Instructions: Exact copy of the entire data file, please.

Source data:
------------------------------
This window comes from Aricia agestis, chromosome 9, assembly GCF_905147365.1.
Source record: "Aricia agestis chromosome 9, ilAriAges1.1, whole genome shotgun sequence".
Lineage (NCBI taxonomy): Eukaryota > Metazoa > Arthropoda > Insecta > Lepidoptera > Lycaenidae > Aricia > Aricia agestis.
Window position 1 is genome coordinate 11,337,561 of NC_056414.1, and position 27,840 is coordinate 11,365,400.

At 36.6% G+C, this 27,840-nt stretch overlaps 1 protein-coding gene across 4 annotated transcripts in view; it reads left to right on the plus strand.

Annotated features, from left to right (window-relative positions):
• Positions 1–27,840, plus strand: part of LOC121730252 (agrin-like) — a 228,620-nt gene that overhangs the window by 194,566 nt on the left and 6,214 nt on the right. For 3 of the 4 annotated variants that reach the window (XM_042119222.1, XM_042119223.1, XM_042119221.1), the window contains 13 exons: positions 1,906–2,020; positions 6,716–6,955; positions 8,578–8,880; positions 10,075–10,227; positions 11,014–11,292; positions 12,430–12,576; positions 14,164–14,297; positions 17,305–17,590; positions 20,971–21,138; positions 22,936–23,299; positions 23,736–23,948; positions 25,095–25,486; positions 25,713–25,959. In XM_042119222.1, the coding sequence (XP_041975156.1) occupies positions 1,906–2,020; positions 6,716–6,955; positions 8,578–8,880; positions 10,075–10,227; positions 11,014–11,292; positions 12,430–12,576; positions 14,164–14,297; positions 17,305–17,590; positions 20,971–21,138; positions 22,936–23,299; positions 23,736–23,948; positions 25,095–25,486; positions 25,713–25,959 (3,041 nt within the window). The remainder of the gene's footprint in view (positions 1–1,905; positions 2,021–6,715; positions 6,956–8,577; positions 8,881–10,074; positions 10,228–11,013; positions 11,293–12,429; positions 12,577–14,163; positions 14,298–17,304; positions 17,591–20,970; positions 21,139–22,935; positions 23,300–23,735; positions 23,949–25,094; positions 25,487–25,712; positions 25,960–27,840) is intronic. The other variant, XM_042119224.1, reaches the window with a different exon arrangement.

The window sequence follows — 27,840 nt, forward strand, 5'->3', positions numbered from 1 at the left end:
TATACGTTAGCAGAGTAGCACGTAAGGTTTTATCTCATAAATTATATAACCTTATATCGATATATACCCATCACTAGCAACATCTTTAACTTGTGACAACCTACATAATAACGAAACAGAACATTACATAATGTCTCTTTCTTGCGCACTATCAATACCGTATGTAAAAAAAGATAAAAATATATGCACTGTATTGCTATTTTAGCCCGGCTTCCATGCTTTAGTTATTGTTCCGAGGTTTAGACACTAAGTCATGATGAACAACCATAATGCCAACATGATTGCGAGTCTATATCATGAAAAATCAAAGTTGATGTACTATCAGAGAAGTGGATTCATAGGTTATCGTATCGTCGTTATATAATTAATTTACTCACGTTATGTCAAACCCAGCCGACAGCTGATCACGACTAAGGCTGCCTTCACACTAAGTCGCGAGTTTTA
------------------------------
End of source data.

This window comes from Aricia agestis, chromosome 9, assembly GCF_905147365.1.
Source record: "Aricia agestis chromosome 9, ilAriAges1.1, whole genome shotgun sequence".
Lineage (NCBI taxonomy): Eukaryota > Metazoa > Arthropoda > Insecta > Lepidoptera > Lycaenidae > Aricia > Aricia agestis.
Window position 1 is genome coordinate 11,337,561 of NC_056414.1, and position 27,840 is coordinate 11,365,400.

At 36.6% G+C, this 27,840-nt stretch overlaps 1 protein-coding gene across 4 annotated transcripts in view; it reads left to right on the plus strand.

Annotated features, from left to right (window-relative positions):
• Positions 1–27,840, plus strand: part of LOC121730252 (agrin-like) — a 228,620-nt gene that overhangs the window by 194,566 nt on the left and 6,214 nt on the right. For 3 of the 4 annotated variants that reach the window (XM_042119222.1, XM_042119223.1, XM_042119221.1), the window contains 13 exons: positions 1,906–2,020; positions 6,716–6,955; positions 8,578–8,880; positions 10,075–10,227; positions 11,014–11,292; positions 12,430–12,576; positions 14,164–14,297; positions 17,305–17,590; positions 20,971–21,138; positions 22,936–23,299; positions 23,736–23,948; positions 25,095–25,486; positions 25,713–25,959. In XM_042119222.1, the coding sequence (XP_041975156.1) occupies positions 1,906–2,020; positions 6,716–6,955; positions 8,578–8,880; positions 10,075–10,227; positions 11,014–11,292; positions 12,430–12,576; positions 14,164–14,297; positions 17,305–17,590; positions 20,971–21,138; positions 22,936–23,299; positions 23,736–23,948; positions 25,095–25,486; positions 25,713–25,959 (3,041 nt within the window). The remainder of the gene's footprint in view (positions 1–1,905; positions 2,021–6,715; positions 6,956–8,577; positions 8,881–10,074; positions 10,228–11,013; positions 11,293–12,429; positions 12,577–14,163; positions 14,298–17,304; positions 17,591–20,970; positions 21,139–22,935; positions 23,300–23,735; positions 23,949–25,094; positions 25,487–25,712; positions 25,960–27,840) is intronic. The other variant, XM_042119224.1, reaches the window with a different exon arrangement.

The window sequence follows — 27,840 nt, forward strand, 5'->3', positions numbered from 1 at the left end:
TATACGTTAGCAGAGTAGCACGTAAGGTTTTATCTCATAAATTATATAACCTTATATCGATATATACCCATCACTAGCAACATCTTTAACTTGTGACAACCTACATAATAACGAAACAGAACATTACATAATGTCTCTTTCTTGCGCACTATCAATACCGTATGTAAAAAAAGATAAAAATATATGCACTGTATTGCTATTTTAGCCCGGCTTCCATGCTTTAGTTATTGTTCCGAGGTTTAGACACTAAGTCATGATGAACAACCATAATGCCAACATGATTGCGAGTCTATATCATGAAAAATCAAAGTTGATGTACTATCAGAGAAGTGGATTCATAGGTTATCGTATCGTCGTTATATAATTAATTTACTCACGTTATGTCAAACCCAGCCGACAGCTGATCACGACTAAGGCTGCCTTCACACTAAGTCGCGAGTTTTA